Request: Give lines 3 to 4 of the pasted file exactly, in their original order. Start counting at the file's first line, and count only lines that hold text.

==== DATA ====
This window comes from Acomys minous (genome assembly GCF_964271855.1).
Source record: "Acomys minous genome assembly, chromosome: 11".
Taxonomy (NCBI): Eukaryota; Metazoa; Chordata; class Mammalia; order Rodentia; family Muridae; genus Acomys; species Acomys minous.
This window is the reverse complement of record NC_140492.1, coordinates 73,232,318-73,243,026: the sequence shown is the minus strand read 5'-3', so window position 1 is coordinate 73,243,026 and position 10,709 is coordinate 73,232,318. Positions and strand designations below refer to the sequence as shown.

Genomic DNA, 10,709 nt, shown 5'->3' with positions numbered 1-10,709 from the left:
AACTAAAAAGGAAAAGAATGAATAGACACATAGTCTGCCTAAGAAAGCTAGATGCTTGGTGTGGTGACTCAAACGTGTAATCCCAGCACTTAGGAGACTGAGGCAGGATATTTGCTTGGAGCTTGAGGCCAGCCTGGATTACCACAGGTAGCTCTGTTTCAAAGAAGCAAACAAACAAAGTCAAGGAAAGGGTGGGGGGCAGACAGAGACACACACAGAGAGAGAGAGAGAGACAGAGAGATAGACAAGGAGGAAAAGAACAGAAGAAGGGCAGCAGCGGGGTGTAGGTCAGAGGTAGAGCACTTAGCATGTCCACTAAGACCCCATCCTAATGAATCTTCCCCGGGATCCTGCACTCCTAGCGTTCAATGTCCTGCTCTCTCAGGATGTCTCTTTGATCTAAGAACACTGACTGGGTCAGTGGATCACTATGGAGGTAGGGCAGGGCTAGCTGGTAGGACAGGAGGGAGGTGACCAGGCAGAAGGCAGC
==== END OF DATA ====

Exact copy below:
Taxonomy (NCBI): Eukaryota; Metazoa; Chordata; class Mammalia; order Rodentia; family Muridae; genus Acomys; species Acomys minous.
This window is the reverse complement of record NC_140492.1, coordinates 73,232,318-73,243,026: the sequence shown is the minus strand read 5'-3', so window position 1 is coordinate 73,243,026 and position 10,709 is coordinate 73,232,318. Positions and strand designations below refer to the sequence as shown.